May 5, 1904

LIB

Charles Fitzpatrick (Minister of Justice and Attorney General of Canada)

Liberal

Mr. FITZPATRICK.

During the recess I took occasion to look into this section and to consider it in the light of the objection made by my hon. friend the leader of the opposition. If I remember rightly, the objection he raised was that in the event of the government undertaking to operate the eastern division on the expiration of the lease for fifty years, the Grand Trunk Pacific Company would, as the owners of the western division, have running rights over the eastern division to such extent as might be necessary to carry on their business arising on the western division, and that there were no reciprocal arrangements with respect to the user of the western division by the government as owners of the eastern division. Now, I would like to draw my hon. friend's attention to section 24 of the original agreement : and in constructing that section, I would ask him to bear in mind that three separate properties are being dealt with. In sections * a ' and ' b ' it is the property called ' the eastern division ; in section ' c ' it is the western division; in section * e ' it is the Intercolonial Railway. So that what is in contemplation here is that the company, as owners of the western division and as lessees of the eastern division, shall have the right to operate these two divisions in their entirety ; but, in addition to that, they will, under section * e,' obtain the right to use the Intercolonial Railway. On the other hand, the government, as the owner of the Intercolonial Railway and of any other lines of railway in the present or the future, acquire the right of user of the eastern division and also of the western division. Now, how are these rights dealt with ? The government, as the proprietor of the eastern division, reserves to itself-that is to say, takes from the lease- the right with respect to its ownership of the Intercolonial Railway and of any other lines of railway, present and future, to have running powers over the eastern division. That is a reservation ; and my hon. friend will observe that that is the word used in sections ' a ' and ' b.' Rut when you come to deal with the western division, which is not to be leased, but is an independent property belonging to the lessees of the eastern division the word used is not ' reserves,' but that the government ' secures ' to itself certain rights Mr. OSLER.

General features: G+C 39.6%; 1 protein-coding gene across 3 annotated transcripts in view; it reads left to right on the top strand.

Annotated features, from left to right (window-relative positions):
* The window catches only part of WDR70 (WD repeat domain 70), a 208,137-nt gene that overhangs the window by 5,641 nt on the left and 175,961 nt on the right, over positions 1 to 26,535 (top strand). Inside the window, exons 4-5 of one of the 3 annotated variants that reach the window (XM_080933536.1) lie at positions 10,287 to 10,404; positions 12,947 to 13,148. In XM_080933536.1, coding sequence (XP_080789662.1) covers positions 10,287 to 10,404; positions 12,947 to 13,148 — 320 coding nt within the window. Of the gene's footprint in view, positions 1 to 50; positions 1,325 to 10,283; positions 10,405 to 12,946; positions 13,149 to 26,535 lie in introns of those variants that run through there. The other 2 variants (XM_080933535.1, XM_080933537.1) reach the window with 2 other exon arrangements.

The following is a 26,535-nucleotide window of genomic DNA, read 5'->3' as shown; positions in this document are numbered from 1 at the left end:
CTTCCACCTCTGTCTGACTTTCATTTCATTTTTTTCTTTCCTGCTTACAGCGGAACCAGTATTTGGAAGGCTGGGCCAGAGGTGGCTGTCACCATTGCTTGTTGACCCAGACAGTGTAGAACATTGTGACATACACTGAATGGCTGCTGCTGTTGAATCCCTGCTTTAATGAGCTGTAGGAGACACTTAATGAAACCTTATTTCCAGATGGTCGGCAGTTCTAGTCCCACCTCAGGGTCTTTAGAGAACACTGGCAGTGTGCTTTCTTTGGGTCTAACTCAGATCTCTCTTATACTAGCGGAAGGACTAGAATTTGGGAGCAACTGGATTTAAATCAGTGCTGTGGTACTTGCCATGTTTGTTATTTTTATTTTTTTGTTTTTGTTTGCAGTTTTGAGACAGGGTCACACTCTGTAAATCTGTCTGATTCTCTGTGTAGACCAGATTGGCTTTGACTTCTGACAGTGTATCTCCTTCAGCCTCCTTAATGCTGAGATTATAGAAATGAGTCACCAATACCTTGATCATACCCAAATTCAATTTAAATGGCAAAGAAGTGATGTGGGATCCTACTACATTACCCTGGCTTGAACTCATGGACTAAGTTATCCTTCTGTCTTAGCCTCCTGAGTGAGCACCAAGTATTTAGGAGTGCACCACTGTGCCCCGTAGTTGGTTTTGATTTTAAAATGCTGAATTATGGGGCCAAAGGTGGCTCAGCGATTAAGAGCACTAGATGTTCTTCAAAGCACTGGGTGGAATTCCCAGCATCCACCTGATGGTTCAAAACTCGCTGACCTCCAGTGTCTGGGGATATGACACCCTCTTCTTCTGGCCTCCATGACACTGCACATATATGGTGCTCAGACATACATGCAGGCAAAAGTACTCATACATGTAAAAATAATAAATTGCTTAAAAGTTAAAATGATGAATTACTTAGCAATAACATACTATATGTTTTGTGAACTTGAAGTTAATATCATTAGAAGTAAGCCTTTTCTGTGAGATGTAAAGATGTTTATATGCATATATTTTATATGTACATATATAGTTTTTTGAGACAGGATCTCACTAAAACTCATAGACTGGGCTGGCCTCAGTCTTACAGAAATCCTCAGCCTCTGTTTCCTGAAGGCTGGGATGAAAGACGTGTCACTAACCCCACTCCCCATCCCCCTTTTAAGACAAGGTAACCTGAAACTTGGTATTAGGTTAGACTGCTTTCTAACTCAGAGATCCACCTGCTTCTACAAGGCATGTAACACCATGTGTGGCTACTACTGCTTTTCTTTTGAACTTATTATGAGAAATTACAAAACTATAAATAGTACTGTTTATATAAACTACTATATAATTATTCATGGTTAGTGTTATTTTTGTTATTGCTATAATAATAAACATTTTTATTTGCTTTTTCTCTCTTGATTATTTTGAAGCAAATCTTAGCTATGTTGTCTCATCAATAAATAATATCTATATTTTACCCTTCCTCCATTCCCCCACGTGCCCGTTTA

over the western division ; and with respect to the Intercolonial Railway, it will be observed that in section 1 e ' the company ' secures ' to itself certain rights over the Intercolonial. Now, what is the effect of that ? In order to construe section ' c.' you must paraphrase it in this way : the lease shall contain the proper and usual provisions securing to the government, in respect of its ownership, present and future, of the Intercolonial Railway and any other lines of railway, running powers and haulage rights over the western division. It secures those rights in respect of its ownership of the Intercolonial and any other lines of railway, present and future. There is no limitation ; it secures them for all time. The government is not dealing with the company as lessees, but as owners of the western division. Bear in mind that the amendment is only applicable to the eastern division. It is not applicable to the Intercolonial Railway ; because, with respect to the Intercolonial Railway, the company has secured in perpetuity rights over the Intercolonial under section ' e,' ih the same way as the government has secured rights over the western division in perpetuity under section ' c '-or rather will secure rights when the covenants are made.